When the morning dawned, after he had slept all night in the cellar under his paper house, that the alligator, with his swooping scalery-ailery tail, had knocked down, Uncle Wiggily awakened, brushed the dirt from his ears, and crawled out.

"My!" he exclaimed as he saw the paper house all flat on the ground, like a pancake, "Nannie Goat would certainly be sorry to see this. But I suppose it can't be helped. Anyhow, it's a good thing that I am not squashed as flat as that house is. Now I'll see about my breakfast, and then I'll travel on again."

So the old gentleman rabbit got his breakfast, eating almost the last piece of the cherry pie, which he had left from the time when he made some for the hedgehog, and then, taking his crutch, striped red, white and blue, like a barber pole, off he started.

Well, pretty soon, in a little while, not so very long, Uncle Wiggily came to a pond of water, and, looking down into it, he saw the most beautiful goldfish that you can imagine. It was a big fish, too, and the scales on it were as round as gold dollars.

"My!" exclaimed the rabbit. "If I had that fish, and I could take him to a jewelry shop, and sell him, I would get so much money that my fortune would be made, and I wouldn't have to travel any farther. But I guess the fish would rather stay in the pond than in a jewelry shop."

"Indeed, I would," answered the fish, looking up. "And I am glad you are so kind as to be thoughtful of my feelings. Perhaps I may be able to help you, some day."

And with that the fish dived away down under the water, after calling good-bye to the rabbit, and then Uncle Wiggily hopped on, and he didn't think any more about the goldfish, until some time after that.

Well, as soon as the elephant had his trunk packed—Oh, hold on, if you please. I wonder what's the matter with me? There's no elephant in this story. He comes in it about five pages farther on.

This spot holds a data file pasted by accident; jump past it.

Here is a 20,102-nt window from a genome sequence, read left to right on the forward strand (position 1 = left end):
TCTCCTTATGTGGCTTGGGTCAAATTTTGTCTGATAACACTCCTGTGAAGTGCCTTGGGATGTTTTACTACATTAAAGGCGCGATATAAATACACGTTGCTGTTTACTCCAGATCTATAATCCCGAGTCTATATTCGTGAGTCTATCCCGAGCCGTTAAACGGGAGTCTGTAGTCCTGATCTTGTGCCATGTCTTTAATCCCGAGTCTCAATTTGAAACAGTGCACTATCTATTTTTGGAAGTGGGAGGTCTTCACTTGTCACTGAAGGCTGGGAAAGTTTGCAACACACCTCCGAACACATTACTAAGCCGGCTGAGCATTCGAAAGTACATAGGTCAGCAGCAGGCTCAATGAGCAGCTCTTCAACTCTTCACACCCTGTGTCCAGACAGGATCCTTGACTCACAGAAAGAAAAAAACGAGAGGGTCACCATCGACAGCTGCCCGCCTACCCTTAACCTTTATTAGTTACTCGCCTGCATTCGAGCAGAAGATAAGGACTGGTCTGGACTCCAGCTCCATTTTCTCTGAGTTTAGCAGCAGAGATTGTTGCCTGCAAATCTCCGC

Well, after traveling for several hours, Uncle Wiggily ate his dinner, then he hopped on some more, and he looked all around for his fortune, but he couldn't find it. Then it began to get dark, and he wondered where he could stay that night.

"I might build a paper house," he said, "but if I do the alligator might come along and smash it, and this time he would probably catch me. I wonder what I'd better do?"

So he looked ahead, and there he saw a stream of water. It was quite a wide brook, but on the other side of it he saw a nice little wooden house, that no one lived in.

"Now, if I could only get over there I'd be safe," said the old gentleman rabbit. "I guess I'll wade across."

Well, he started to do so, but he soon found that the water was too deep for him to wade. It was over his head.

"I'll have to swim across," said Uncle Wiggily.

But, as soon as he got ready to do that, he found himself in more trouble. For he couldn't carry his crutch and valise across with him if he swam, and he didn't like to leave them on the shore, for fear the alligator would get them.

"Oh, I certainly am in great trouble," said the rabbit. "It's getting darker and darker, and I have no place to stay. I haven't even any paper with which to make me a paper house, but if I could only get across to the wooden house, I'd be safe."